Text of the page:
My beautiful friend AKL over at Baby Wanted: an IVF journey has nominated me for a Liebster Award.  AKL is one of the realest, funniest, and sweetest bloggers I’ve met since I began blogging.  Please check out her reads!  Thanks, AKL for the ‘nom and for writing such kind words about me!  I’m so glad we’ve connected.


  • Thank the blogger who nominated you and link to their post.
  • Answer the 11 questions they asked you.
  • Nominate 11 other bloggers, with your own set of questions.
  • Tag your chosen 11 bloggers, and don’t forget to tell them as well!


These are my answers to AKL’s questions:

1. When did you start blogging?

March 2015.

2. Why did you start your blog?

Jake and I were having a tough time getting pregnant, and I felt so alone in trying.  I had no clue there were places online for people like me until I discovered fertility blogs.  I’ve always expressed myself best through writing—although I don’t claim to be particularly stellar at it—so blogging sounded very healing.  It was also the desire of my heart to help other women in this sojourn and hopefully be a source of encouragement.

3. What do you do for your day job?

Paralegal by day, ninja by night.

4. Where are you located (city, country)?

Philadelphia, Pennsylvania, USA.

5. What has been your biggest regret in your life? 

There is no scenario in which I’d ever answer this question honestly.

6. What has been your greatest achievement? 

Graduating from college.  I don’t come from college people.  Growing up, there was zero expectation of ever attending college.

But because I lived fully on my own by age 18, I qualified for some program where the state paid my tuition; that got me through some college.  Later, through God’s provision via the generosity of a well-off in-law, I was able to complete my degree.  It took 8 years to get a 4-year degree, but I’m immensely grateful just to have finished.  It was only through the Lord’s sovereign arrangements that college happened for me.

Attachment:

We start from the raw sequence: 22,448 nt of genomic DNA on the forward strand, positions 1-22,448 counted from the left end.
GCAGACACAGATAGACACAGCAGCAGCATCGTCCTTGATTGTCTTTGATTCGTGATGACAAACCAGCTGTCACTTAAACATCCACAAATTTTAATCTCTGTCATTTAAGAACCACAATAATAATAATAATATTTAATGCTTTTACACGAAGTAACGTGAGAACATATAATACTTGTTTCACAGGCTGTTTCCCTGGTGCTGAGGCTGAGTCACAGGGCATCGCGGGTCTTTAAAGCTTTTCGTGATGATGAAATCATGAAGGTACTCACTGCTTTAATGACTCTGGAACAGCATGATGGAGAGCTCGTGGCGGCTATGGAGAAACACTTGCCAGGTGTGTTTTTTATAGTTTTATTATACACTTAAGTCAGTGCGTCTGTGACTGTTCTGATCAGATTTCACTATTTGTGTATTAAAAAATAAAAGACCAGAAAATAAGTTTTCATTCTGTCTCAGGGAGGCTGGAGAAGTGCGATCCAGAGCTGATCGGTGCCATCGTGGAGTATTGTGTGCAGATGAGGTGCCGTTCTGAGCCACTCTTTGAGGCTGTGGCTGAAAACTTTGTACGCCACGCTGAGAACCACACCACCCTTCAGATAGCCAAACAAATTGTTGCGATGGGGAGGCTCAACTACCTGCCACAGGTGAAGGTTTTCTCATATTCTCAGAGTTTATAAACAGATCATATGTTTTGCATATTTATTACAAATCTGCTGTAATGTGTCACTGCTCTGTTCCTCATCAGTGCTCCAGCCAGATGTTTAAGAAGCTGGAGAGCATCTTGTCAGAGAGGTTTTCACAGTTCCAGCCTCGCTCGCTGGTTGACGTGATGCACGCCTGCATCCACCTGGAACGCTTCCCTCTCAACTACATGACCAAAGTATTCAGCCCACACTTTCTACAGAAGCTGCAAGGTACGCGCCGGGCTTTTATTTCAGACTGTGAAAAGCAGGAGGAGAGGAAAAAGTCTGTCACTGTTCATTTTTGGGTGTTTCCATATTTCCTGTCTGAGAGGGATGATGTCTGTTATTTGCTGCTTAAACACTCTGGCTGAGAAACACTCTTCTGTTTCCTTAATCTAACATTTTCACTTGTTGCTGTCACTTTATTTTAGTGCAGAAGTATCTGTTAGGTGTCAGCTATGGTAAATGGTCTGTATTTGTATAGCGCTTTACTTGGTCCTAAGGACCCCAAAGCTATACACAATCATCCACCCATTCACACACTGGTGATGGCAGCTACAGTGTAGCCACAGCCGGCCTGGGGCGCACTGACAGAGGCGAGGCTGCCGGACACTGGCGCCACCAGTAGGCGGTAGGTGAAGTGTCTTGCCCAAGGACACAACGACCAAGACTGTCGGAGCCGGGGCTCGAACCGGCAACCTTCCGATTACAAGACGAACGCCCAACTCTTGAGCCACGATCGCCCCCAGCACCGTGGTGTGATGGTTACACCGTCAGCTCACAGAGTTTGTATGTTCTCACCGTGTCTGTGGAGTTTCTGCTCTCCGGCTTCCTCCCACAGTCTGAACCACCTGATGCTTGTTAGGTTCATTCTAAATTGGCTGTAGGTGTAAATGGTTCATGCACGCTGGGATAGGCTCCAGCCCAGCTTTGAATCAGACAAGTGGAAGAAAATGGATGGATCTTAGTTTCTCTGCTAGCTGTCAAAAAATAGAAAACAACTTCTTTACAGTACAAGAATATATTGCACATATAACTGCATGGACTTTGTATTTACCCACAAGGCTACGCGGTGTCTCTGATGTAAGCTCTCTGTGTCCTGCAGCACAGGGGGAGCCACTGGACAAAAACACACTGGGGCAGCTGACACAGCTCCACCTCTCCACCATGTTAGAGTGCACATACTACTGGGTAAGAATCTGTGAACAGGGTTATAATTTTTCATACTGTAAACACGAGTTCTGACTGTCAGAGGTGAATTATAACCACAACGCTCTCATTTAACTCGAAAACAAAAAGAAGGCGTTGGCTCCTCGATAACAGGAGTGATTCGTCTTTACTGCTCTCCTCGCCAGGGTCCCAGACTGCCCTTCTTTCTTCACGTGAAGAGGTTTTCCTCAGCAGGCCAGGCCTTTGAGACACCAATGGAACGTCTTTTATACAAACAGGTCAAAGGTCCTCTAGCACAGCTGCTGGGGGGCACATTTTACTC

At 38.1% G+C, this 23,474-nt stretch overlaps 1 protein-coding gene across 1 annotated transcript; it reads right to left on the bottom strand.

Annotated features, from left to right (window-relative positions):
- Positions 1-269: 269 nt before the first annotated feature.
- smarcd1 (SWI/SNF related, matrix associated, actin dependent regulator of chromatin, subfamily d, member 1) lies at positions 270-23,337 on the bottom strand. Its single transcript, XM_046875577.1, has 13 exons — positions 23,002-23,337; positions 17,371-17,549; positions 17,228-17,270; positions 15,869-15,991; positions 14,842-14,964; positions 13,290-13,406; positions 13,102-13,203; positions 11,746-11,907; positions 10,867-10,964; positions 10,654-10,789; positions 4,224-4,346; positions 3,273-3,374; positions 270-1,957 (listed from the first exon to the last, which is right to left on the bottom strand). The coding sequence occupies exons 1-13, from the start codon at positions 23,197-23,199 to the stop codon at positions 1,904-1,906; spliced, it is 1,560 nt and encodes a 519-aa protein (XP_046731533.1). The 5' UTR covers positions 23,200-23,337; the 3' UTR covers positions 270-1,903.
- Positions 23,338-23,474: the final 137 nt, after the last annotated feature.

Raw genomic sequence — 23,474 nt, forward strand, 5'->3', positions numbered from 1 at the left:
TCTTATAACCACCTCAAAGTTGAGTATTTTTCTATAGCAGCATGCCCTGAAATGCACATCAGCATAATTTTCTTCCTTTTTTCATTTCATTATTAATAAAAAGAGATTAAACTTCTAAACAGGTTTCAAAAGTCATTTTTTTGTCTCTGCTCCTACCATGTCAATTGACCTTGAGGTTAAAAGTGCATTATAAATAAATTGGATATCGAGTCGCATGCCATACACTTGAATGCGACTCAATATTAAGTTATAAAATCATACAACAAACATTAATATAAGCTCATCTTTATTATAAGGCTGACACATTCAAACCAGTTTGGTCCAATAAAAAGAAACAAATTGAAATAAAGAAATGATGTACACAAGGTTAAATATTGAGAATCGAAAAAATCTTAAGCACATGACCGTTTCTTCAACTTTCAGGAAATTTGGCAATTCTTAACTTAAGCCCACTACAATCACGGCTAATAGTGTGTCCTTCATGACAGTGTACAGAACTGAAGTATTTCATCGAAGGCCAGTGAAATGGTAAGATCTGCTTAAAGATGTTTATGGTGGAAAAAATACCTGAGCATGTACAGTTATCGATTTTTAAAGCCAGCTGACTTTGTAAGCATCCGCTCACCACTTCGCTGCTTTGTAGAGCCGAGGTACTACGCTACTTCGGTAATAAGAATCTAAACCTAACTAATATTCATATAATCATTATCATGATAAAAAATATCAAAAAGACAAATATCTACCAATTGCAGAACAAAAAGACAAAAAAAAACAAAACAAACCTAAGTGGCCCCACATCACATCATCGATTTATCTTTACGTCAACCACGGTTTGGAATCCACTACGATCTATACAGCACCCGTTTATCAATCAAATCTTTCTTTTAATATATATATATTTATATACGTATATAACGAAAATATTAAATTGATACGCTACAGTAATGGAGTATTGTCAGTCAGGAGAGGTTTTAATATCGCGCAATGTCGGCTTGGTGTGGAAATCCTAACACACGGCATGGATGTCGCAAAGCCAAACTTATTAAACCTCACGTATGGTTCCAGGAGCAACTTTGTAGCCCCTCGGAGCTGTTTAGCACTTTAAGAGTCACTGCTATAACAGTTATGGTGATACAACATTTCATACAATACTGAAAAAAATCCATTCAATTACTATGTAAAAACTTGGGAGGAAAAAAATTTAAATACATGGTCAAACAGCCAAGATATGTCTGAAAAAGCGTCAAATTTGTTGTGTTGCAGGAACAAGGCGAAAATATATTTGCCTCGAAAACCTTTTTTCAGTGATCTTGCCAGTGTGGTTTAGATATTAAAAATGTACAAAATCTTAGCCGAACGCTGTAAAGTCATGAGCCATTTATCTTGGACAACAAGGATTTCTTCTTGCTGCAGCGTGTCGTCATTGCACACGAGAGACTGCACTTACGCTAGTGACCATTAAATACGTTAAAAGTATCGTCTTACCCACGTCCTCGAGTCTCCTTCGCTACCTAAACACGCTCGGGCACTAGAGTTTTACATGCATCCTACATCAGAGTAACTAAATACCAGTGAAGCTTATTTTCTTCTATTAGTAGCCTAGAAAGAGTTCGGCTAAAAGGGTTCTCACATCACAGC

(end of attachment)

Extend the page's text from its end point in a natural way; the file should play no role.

7. What advice would you give to your 18 year old self? 

Don’t be so angry, don’t be so independent, don’t be so protective of your heart in that suit of armor you wear with spikes on the outside and ice on the inside.  Your decisions in life matter, YOU matter.  Things aren’t gonna stay this way forever, hun—this too shall pass.

8. Do you have a special or unusual skill that perhaps people don’t know about ? (I can sing Twinkle Twinkle Little Star in Japanese)

I can sense when a cop is about to drive past.  Seriously!  I’ll just be walking down the road and I’ll think to myself, “A cop is going to drive by.” Like clockwork, one immediately does.  Craziest thing, this is.  But also useful. 😉

9. Where is your favorite city to visit?

My own—there’s always something going on in Philly.

10. How do you motivate yourself?

Whatever needs doing, I simply DO IT.  Doesn’t matter if I feel like doing it (I usually don’t) or if it can technically wait until tomorrow (it usually can).  Through God’s grace I have been given a strong sense of personal responsibility.  I’m tough, I have a can-do mentality, and am steadfast in whatever I put my mind to.  The simple act of starting something is all the motivation I need to finish it.

11. What do you hope for most in 2018?